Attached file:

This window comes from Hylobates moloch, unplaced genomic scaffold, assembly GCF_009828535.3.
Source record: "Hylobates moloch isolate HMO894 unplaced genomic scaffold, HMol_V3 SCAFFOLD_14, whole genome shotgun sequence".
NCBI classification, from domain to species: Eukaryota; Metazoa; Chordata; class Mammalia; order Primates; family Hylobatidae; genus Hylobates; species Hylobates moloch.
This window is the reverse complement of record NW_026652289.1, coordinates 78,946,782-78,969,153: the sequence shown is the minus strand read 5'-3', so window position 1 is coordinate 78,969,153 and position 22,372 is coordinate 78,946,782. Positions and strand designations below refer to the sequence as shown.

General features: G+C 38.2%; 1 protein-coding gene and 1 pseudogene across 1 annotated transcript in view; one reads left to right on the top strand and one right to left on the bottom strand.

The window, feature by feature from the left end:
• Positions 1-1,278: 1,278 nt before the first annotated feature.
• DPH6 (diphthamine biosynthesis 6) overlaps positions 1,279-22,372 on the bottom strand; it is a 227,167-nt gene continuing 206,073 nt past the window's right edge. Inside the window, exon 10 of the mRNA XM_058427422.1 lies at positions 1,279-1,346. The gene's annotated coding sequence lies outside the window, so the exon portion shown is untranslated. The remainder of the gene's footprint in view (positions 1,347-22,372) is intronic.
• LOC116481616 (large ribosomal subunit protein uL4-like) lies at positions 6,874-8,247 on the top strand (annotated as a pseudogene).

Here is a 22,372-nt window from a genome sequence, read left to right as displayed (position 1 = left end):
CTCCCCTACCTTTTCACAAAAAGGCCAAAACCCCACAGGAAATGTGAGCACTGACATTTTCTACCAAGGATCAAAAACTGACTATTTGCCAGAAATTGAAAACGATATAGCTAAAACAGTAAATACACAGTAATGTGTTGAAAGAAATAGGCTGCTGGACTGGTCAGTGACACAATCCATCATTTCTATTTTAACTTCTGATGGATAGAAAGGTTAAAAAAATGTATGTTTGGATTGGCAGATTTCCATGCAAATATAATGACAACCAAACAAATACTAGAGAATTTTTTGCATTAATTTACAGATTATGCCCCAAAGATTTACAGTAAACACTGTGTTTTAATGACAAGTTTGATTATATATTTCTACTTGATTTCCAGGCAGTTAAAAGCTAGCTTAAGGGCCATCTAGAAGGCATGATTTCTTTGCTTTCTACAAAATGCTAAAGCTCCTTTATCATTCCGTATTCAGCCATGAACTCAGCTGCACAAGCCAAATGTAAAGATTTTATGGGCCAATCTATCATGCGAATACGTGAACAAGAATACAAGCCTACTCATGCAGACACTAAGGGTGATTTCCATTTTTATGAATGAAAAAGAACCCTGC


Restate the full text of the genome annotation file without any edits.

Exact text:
This window comes from Hylobates moloch, unplaced genomic scaffold, assembly GCF_009828535.3.
Source record: "Hylobates moloch isolate HMO894 unplaced genomic scaffold, HMol_V3 SCAFFOLD_14, whole genome shotgun sequence".
NCBI classification, from domain to species: Eukaryota; Metazoa; Chordata; class Mammalia; order Primates; family Hylobatidae; genus Hylobates; species Hylobates moloch.
This window is the reverse complement of record NW_026652289.1, coordinates 78,946,782-78,969,153: the sequence shown is the minus strand read 5'-3', so window position 1 is coordinate 78,969,153 and position 22,372 is coordinate 78,946,782. Positions and strand designations below refer to the sequence as shown.

General features: G+C 38.2%; 1 protein-coding gene and 1 pseudogene across 1 annotated transcript in view; one reads left to right on the top strand and one right to left on the bottom strand.

The window, feature by feature from the left end:
• Positions 1-1,278: 1,278 nt before the first annotated feature.
• DPH6 (diphthamine biosynthesis 6) overlaps positions 1,279-22,372 on the bottom strand; it is a 227,167-nt gene continuing 206,073 nt past the window's right edge. Inside the window, exon 10 of the mRNA XM_058427422.1 lies at positions 1,279-1,346. The gene's annotated coding sequence lies outside the window, so the exon portion shown is untranslated. The remainder of the gene's footprint in view (positions 1,347-22,372) is intronic.
• LOC116481616 (large ribosomal subunit protein uL4-like) lies at positions 6,874-8,247 on the top strand (annotated as a pseudogene).

Here is a 22,372-nt window from a genome sequence, read left to right as displayed (position 1 = left end):
CTCCCCTACCTTTTCACAAAAAGGCCAAAACCCCACAGGAAATGTGAGCACTGACATTTTCTACCAAGGATCAAAAACTGACTATTTGCCAGAAATTGAAAACGATATAGCTAAAACAGTAAATACACAGTAATGTGTTGAAAGAAATAGGCTGCTGGACTGGTCAGTGACACAATCCATCATTTCTATTTTAACTTCTGATGGATAGAAAGGTTAAAAAAATGTATGTTTGGATTGGCAGATTTCCATGCAAATATAATGACAACCAAACAAATACTAGAGAATTTTTTGCATTAATTTACAGATTATGCCCCAAAGATTTACAGTAAACACTGTGTTTTAATGACAAGTTTGATTATATATTTCTACTTGATTTCCAGGCAGTTAAAAGCTAGCTTAAGGGCCATCTAGAAGGCATGATTTCTTTGCTTTCTACAAAATGCTAAAGCTCCTTTATCATTCCGTATTCAGCCATGAACTCAGCTGCACAAGCCAAATGTAAAGATTTTATGGGCCAATCTATCATGCGAATACGTGAACAAGAATACAAGCCTACTCATGCAGACACTAAGGGTGATTTCCATTTTTATGAATGAAAAAGAACCCTGC